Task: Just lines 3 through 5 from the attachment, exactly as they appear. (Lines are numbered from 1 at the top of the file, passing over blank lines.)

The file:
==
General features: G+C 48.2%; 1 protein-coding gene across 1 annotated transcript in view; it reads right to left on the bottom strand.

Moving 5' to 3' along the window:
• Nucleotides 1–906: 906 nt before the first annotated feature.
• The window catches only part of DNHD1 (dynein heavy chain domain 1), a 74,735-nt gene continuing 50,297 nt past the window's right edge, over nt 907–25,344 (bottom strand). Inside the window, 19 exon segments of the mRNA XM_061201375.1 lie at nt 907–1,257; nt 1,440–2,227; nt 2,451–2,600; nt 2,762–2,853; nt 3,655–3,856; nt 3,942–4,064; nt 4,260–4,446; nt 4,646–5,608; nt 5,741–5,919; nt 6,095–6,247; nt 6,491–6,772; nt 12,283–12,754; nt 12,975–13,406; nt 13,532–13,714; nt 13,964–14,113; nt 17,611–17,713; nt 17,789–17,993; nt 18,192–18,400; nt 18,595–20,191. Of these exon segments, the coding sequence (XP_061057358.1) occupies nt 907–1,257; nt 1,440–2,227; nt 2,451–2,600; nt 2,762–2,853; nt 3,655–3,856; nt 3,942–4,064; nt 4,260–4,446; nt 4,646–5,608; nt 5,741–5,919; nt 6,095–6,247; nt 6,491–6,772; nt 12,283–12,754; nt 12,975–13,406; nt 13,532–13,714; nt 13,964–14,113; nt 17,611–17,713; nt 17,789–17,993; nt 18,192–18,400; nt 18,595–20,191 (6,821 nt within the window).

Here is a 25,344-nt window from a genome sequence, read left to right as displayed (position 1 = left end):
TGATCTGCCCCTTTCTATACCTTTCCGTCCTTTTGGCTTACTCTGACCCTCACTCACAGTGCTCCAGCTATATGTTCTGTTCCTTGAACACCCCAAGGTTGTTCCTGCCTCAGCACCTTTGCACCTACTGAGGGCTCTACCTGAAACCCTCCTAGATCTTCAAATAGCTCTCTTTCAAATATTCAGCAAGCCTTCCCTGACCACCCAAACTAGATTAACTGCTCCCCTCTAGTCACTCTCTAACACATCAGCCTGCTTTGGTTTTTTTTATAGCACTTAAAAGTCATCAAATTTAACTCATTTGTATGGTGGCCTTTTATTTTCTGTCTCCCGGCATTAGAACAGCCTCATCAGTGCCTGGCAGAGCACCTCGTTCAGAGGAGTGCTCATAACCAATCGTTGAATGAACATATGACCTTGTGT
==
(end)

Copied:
• Nucleotides 1–906: 906 nt before the first annotated feature.
• The window catches only part of DNHD1 (dynein heavy chain domain 1), a 74,735-nt gene continuing 50,297 nt past the window's right edge, over nt 907–25,344 (bottom strand). Inside the window, 19 exon segments of the mRNA XM_061201375.1 lie at nt 907–1,257; nt 1,440–2,227; nt 2,451–2,600; nt 2,762–2,853; nt 3,655–3,856; nt 3,942–4,064; nt 4,260–4,446; nt 4,646–5,608; nt 5,741–5,919; nt 6,095–6,247; nt 6,491–6,772; nt 12,283–12,754; nt 12,975–13,406; nt 13,532–13,714; nt 13,964–14,113; nt 17,611–17,713; nt 17,789–17,993; nt 18,192–18,400; nt 18,595–20,191. Of these exon segments, the coding sequence (XP_061057358.1) occupies nt 907–1,257; nt 1,440–2,227; nt 2,451–2,600; nt 2,762–2,853; nt 3,655–3,856; nt 3,942–4,064; nt 4,260–4,446; nt 4,646–5,608; nt 5,741–5,919; nt 6,095–6,247; nt 6,491–6,772; nt 12,283–12,754; nt 12,975–13,406; nt 13,532–13,714; nt 13,964–14,113; nt 17,611–17,713; nt 17,789–17,993; nt 18,192–18,400; nt 18,595–20,191 (6,821 nt within the window).

Here is a 25,344-nt window from a genome sequence, read left to right as displayed (position 1 = left end):